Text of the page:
1. Read Books Many books are now on the market giving practical advice for sufferers, and these can of course also help their relatives and friends to understand the illness. Most of the books are written in simple, practical terms and are intended for the sufferers themselves, not for professionals. The main objective should be to understand the nature of the condition and its possible causes. This will help to remove much of the fear, guilt and misconception which many people have. Some books include simple descriptions of the possible causes of depression, while others give preference to a specific method of treatment such as medication or counseling from a trained therapist. Some list the various possible avenues to eventual recovery. Because depression is such a complex illness, each person has differing needs and recovery should be tailored to the individual.

2. By Practical Means The depression sufferer can attempt any of the suggestions given in the books which seem appropriate to them. Many people have found out that their depression is eased by a combination of the following:

a) Relaxation Depression frequently brings tension and anxiety which can be a real handicap. People become ultra-sensitive and irritable. There are many methods of relaxation using exercises, audio tapes, yoga, meditation, aromatherapy, massage, etc., all of which can be very effective in allaying anxiety and tension.

b) Exercise Many people who are depressed become exhausted and totally lacking in motivation. Despite this, some form of exercise, however gentle, will often have beneficial results, and if some exercise can be taken in the fresh air, this can add to the benefit.

c) A Change In Lifestyle A lot of people who have depression have been found to be perfectionists and drive themselves much too hard in most things they do. Our own impossible standards need to be lowered slightly and our ‘workload’ reduced in order that life can be lived at a slower pace. This change does not make us lesser people but puts us in command of our life rather than being at the mercy of the ‘rat race’.

d) Diet Under or over eating is a symptom of depression and it can be so easy to eat junk food. It is very important to try to have a well balanced diet which prevents us from feeling tired and run down as a result of a bad diet.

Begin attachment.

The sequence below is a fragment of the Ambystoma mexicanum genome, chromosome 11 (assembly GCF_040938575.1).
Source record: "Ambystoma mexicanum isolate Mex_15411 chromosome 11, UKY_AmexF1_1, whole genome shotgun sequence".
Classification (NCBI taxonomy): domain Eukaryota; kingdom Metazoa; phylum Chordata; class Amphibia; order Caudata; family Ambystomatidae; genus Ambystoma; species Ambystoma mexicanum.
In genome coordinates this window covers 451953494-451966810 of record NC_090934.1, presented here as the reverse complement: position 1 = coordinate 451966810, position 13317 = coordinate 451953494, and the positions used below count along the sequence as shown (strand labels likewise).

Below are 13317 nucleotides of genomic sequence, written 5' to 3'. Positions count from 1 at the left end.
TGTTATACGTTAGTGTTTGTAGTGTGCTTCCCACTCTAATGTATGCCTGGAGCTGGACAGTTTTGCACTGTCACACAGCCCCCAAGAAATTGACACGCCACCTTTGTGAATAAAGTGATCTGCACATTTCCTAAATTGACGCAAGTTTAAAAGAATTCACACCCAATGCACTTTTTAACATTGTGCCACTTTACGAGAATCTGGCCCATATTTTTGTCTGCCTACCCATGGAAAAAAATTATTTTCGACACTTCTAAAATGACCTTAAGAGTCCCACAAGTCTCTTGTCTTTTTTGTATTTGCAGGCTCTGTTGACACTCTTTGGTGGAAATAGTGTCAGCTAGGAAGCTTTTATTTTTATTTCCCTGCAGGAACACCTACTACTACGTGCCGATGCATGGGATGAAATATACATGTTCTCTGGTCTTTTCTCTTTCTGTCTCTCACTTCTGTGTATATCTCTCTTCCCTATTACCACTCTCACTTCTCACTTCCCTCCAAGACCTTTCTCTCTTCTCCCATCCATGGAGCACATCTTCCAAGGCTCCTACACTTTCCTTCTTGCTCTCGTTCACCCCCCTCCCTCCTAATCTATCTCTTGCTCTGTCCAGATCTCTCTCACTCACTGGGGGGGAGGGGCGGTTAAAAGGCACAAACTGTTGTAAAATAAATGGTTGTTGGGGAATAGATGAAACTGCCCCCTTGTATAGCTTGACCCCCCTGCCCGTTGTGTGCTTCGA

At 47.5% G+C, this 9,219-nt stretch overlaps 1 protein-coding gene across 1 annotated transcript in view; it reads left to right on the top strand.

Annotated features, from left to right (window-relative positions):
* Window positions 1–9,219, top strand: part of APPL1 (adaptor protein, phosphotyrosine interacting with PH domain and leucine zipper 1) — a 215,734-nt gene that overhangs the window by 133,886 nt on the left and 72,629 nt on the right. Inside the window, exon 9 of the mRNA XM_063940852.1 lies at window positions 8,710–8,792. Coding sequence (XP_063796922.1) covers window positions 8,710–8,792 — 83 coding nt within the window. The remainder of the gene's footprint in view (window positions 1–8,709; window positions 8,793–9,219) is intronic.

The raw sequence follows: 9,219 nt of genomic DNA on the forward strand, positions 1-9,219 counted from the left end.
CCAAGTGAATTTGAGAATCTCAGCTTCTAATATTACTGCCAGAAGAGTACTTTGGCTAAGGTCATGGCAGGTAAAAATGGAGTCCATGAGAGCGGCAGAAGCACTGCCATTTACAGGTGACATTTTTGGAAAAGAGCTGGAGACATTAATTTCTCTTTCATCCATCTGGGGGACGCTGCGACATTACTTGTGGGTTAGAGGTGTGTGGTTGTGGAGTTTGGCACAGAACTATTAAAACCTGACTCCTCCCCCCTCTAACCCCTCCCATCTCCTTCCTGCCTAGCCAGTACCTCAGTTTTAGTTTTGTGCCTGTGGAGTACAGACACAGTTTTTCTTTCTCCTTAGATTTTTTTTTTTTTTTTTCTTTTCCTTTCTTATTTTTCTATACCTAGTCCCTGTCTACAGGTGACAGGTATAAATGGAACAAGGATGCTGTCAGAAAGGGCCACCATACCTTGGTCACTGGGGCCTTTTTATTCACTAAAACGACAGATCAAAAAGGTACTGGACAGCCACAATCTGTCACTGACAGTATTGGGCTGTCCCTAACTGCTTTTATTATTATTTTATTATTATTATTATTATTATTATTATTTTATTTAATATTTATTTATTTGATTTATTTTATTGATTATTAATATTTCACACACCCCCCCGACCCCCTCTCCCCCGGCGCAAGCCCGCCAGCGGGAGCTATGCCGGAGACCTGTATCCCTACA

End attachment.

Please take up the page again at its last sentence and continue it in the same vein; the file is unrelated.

e) Avoid ‘Props’ Props, such as smoking, illicit drugs and dependence on alcohol are damaging. Alcohol in particular is a depressant and despite giving a temporary lift can definitely worsen depression.

f) Keep Occupied It can be of great help if the mind can be occupied by an interest or satisfying hobby, or by reading a book or watching a TV programme or film. While concentration can be difficult in depression, it is possible to train yourself to increase the amount of time you spend concentrating on something, simply by practice.

g) Holidays or Short Breaks If these are possible, they usually bring some relief by breaking up the routine where we can so easily get in a rut. Even an hour’s break every now and hen can help.

What To Do If A Family Member Or Friend Has Depression?

One important thing a family member or friend can do is to provide a caring, supportive environment for the depressed person. It is natural to hope that the symptoms of depression will be resolved right away, but is must be recognised that the patient will progress at his or her own pace. Try not to set yourself or the depressed person up for disappointments, and try to avoid pressuring the patient to "cheer up".

Remember that the first treatment may not be the best answer for the depression, and that the process of trial and error may take some time. Encourage the person with depression. Note any improvements. Consider further review with your doctor or even seeking a second opinion if weeks go by and the symptoms remain unchanged or worsen. Some people have to try more than one treatment or work with more than one health care professional before they find the right blend of personal rapport and optimal treatment.

The hopelessness of depression may cause the depressed person to think that there’s no use in seeing a physician or in taking medication. Help the depressed person to follow the doctor’s instructions.

Finally, try to be sensitive. Treat the person as normally as possible, but don’t try to act like nothing is wrong. The depressed person will usually appreciate that you are not denying the depression.

Remember, seeking treatment is a sign of strength - and it’s the first step toward feeling better. Also, recognise that symptomatic improvement is a step toward a larger overall goal - resolving the problems related to the depressive episode, improving relationships, and changing aspects of the relationship that either helped to lead to the depression or that are a result of the depression. This process takes some time, but can lead to a healthier, happier life.

 

Our Sponsors

Our Partners